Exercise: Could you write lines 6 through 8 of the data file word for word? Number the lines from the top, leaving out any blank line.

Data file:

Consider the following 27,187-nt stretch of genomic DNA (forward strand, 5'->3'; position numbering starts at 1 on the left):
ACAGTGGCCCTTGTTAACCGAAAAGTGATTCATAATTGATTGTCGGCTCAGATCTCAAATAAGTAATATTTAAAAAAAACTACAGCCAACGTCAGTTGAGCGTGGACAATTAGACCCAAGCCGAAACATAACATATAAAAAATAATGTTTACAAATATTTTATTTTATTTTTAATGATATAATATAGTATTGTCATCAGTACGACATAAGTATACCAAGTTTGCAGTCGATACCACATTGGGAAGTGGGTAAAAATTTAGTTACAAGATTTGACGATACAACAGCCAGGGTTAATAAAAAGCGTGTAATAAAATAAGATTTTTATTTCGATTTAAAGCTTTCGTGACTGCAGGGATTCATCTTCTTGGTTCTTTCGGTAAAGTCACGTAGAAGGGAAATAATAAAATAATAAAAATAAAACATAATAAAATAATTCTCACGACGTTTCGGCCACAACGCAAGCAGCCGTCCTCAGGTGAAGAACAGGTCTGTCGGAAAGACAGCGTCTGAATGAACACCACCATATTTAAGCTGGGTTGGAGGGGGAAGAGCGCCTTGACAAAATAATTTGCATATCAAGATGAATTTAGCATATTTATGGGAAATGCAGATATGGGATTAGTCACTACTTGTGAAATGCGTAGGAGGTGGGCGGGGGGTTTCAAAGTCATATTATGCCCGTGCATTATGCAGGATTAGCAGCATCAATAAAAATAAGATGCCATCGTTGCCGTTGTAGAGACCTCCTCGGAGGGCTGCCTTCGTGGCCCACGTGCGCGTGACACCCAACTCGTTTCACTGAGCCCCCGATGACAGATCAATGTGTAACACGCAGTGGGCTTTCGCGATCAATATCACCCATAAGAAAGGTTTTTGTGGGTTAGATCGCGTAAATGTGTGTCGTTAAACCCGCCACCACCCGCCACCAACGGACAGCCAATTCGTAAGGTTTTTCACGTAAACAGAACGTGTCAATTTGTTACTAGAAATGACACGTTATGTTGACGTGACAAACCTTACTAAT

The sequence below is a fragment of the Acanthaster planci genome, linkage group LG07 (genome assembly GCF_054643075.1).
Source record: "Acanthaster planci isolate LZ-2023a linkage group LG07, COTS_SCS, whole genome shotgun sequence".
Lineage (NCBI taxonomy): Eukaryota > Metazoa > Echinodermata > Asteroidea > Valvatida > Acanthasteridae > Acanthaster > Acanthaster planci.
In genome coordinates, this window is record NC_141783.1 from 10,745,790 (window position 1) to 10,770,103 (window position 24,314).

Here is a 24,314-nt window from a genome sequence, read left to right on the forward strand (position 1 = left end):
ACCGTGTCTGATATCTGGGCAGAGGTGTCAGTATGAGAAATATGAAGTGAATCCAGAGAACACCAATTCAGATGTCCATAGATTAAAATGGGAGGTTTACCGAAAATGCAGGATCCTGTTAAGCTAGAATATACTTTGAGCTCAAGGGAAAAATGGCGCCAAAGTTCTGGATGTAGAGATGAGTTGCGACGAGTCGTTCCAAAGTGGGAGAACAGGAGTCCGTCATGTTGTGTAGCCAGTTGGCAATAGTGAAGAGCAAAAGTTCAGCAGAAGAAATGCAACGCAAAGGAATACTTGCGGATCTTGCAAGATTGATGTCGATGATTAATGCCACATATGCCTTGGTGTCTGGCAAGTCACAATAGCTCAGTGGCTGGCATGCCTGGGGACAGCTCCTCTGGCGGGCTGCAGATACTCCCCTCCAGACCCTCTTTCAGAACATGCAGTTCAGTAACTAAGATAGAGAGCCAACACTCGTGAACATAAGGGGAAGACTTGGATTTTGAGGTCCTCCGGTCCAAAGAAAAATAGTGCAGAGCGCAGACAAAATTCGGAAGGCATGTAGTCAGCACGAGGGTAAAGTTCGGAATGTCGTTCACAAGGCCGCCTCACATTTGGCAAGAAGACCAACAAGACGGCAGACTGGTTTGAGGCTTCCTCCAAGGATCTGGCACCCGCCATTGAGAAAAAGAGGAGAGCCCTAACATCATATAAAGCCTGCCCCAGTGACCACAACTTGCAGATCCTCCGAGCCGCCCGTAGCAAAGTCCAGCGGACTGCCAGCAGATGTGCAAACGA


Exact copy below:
In genome coordinates, this window is record NC_141783.1 from 10,745,790 (window position 1) to 10,770,103 (window position 24,314).

Here is a 24,314-nt window from a genome sequence, read left to right on the forward strand (position 1 = left end):
ACCGTGTCTGATATCTGGGCAGAGGTGTCAGTATGAGAAATATGAAGTGAATCCAGAGAACACCAATTCAGATGTCCATAGATTAAAATGGGAGGTTTACCGAAAATGCAGGATCCTGTTAAGCTAGAATATACTTTGAGCTCAAGGGAAAAATGGCGCCAAAGTTCTGGATGTAGAGATGAGTTGCGACGAGTCGTTCCAAAGTGGGAGAACAGGAGTCCGTCATGTTGTGTAGCCAGTTGGCAATAGTGAAGAGCAAAAGTTCAGCAGAAGAAATGCAACGCAAAGGAATACTTGCGGATCTTGCAAGATTGATGTCGATGATTAATGCCACATATGCCTTGGTGTCTGGCAAGTCACAATAGCTCAGTGGCTGGCATGCCTGGGGACAGCTCCTCTGGCGGGCTGCAGATACTCCCCTCCAGACCCTCTTTCAGAACATGCAGTTCAGTAACTAAGATAGAGAGCCAACACTCGTGAACATAAGGGGAAGACTTGGATTTTGAGGTCCTCCGGTCCAAAGAAAAATAGTGCAGAGCGCAGACAAAATTCGGAAGGCATGTAGTCAGCACGAGGGTAAAGTTCGGAATGTCGTTCACAAGGCCGCCTCACATTTGGCAAGAAGACCAACAAGACGGCAGACTGGTTTGAGGCTTCCTCCAAGGATCTGGCACCCGCCATTGAGAAAAAGAGGAGAGCCCTAACATCATATAAAGCCTGCCCCAGTGACCACAACTTGCAGATCCTCCGAGCCGCCCGTAGCAAAGTCCAGCGGACTGCCAGCAGATGTGCAAACGA